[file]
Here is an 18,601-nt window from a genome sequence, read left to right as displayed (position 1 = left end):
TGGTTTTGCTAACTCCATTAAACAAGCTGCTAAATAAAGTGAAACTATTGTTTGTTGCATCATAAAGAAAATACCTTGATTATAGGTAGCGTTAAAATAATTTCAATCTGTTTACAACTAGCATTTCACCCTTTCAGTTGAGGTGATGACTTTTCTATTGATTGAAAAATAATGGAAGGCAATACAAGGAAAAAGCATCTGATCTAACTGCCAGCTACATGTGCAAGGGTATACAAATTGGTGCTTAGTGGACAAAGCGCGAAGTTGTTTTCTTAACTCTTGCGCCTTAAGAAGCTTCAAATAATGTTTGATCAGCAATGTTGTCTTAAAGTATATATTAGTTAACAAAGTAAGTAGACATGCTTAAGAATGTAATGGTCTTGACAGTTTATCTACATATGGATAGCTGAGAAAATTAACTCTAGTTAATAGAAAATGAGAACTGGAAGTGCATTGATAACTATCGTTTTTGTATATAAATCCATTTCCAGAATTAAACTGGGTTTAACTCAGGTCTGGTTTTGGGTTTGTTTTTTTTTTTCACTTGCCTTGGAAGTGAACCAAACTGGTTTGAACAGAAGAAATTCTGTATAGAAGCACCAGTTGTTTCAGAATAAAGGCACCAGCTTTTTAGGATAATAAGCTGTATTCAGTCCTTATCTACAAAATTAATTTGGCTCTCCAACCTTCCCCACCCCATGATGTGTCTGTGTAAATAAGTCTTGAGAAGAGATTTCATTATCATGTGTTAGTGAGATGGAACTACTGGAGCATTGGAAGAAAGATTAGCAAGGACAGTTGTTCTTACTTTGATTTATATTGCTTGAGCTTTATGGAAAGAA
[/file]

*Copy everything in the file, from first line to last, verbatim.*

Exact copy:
Here is an 18,601-nt window from a genome sequence, read left to right as displayed (position 1 = left end):
TGGTTTTGCTAACTCCATTAAACAAGCTGCTAAATAAAGTGAAACTATTGTTTGTTGCATCATAAAGAAAATACCTTGATTATAGGTAGCGTTAAAATAATTTCAATCTGTTTACAACTAGCATTTCACCCTTTCAGTTGAGGTGATGACTTTTCTATTGATTGAAAAATAATGGAAGGCAATACAAGGAAAAAGCATCTGATCTAACTGCCAGCTACATGTGCAAGGGTATACAAATTGGTGCTTAGTGGACAAAGCGCGAAGTTGTTTTCTTAACTCTTGCGCCTTAAGAAGCTTCAAATAATGTTTGATCAGCAATGTTGTCTTAAAGTATATATTAGTTAACAAAGTAAGTAGACATGCTTAAGAATGTAATGGTCTTGACAGTTTATCTACATATGGATAGCTGAGAAAATTAACTCTAGTTAATAGAAAATGAGAACTGGAAGTGCATTGATAACTATCGTTTTTGTATATAAATCCATTTCCAGAATTAAACTGGGTTTAACTCAGGTCTGGTTTTGGGTTTGTTTTTTTTTTTCACTTGCCTTGGAAGTGAACCAAACTGGTTTGAACAGAAGAAATTCTGTATAGAAGCACCAGTTGTTTCAGAATAAAGGCACCAGCTTTTTAGGATAATAAGCTGTATTCAGTCCTTATCTACAAAATTAATTTGGCTCTCCAACCTTCCCCACCCCATGATGTGTCTGTGTAAATAAGTCTTGAGAAGAGATTTCATTATCATGTGTTAGTGAGATGGAACTACTGGAGCATTGGAAGAAAGATTAGCAAGGACAGTTGTTCTTACTTTGATTTATATTGCTTGAGCTTTATGGAAAGAA